Henry Ward Beecher
Henry Ward Beecher (June 24, 1813 – March 8, 1887) was an American Congregationalist clergyman, social reformer, and speaker, known for his support of the abolition of slavery, his emphasis on God’s love, and his 1875 adultery trial (see below).
Henry Ward Beecher was the son of Lyman Beecher, a Calvinist minister who became one of the best-known evangelists of his era. Several of his brothers and sisters became well-known educators and activists, most notably Harriet Beecher Stowe, who achieved worldwide fame with her abolitionist novel Uncle Tom’s Cabin. Henry Ward Beecher graduated from Amherst College in 1834 and Lane Theological Seminary in 1837 before serving as a minister in Indianapolis and Lawrenceburg, Indiana.
In 1847, Beecher became the first pastor of the Plymouth Church in Brooklyn, New York. He soon acquired fame on the lecture circuit for his novel oratorical style in which he employed humor, dialect, and slang. Over the course of his ministry, he developed a theology emphasizing God’s love above all else. He also grew interested in social reform, particularly the abolitionist movement. In the years leading up to the Civil War, he raised money to purchase slaves from captivity and to send rifles — nicknamed “Beecher’s Bibles” — to abolitionists fighting in Kansas. He toured Europe during the Civil War, speaking in support of the Union.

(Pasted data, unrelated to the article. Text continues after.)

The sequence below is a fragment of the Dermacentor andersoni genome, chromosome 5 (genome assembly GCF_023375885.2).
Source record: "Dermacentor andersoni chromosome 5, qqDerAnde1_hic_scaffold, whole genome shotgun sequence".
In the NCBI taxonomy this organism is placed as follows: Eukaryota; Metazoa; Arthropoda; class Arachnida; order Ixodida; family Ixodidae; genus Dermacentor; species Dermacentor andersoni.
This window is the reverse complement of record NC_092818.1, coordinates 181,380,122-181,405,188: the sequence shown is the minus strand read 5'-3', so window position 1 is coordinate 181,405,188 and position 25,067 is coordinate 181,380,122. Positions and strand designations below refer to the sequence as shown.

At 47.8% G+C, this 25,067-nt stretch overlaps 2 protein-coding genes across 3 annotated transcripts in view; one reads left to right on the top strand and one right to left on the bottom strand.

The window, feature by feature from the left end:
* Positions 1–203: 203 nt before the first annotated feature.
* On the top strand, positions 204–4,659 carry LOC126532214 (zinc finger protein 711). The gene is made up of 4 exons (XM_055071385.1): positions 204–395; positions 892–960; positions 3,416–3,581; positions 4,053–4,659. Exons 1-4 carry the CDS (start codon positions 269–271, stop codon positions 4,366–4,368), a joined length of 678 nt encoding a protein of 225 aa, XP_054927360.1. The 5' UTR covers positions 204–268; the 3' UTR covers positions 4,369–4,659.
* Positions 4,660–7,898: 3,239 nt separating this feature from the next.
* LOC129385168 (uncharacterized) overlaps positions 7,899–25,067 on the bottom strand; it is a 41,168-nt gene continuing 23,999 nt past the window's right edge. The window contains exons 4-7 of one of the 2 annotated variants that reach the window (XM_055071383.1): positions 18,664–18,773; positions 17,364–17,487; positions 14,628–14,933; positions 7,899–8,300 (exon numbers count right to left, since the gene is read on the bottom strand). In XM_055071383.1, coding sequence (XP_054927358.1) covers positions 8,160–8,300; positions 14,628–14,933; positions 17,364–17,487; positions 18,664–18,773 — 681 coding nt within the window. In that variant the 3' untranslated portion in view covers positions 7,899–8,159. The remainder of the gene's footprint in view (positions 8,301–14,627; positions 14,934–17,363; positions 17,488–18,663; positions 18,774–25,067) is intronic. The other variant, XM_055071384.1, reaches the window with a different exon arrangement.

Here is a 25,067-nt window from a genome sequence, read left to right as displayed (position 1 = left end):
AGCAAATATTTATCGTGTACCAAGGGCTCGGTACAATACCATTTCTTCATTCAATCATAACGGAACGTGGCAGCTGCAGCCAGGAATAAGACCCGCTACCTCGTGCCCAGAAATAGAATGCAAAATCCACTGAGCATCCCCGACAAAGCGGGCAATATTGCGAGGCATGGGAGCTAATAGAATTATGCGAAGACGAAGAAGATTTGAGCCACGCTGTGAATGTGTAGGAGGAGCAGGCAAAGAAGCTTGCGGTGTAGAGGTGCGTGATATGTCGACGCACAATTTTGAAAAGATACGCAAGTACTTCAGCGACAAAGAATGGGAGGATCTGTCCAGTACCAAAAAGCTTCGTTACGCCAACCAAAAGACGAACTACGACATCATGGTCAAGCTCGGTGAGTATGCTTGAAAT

After the war, Beecher supported social reform causes such as women’s suffrage and temperance. He also championed Charles Darwin’s theory of evolution, stating that it was not incompatible with Christian beliefs. He was widely rumored to be an adulterer, and in 1872 the Woodhull & Claflin’s Weekly published a story about his affair with Elizabeth Richards Tilton, the wife of his friend and former co-worker Theodore Tilton. In 1874, Tilton filed charges for “criminal conversation” against Beecher. The subsequent trial resulted in a hung jury and was one of the most widely reported trials of the century.
Beecher’s long career in the public spotlight led biographer Debby Applegate to call her biography of him The Most Famous Man in America.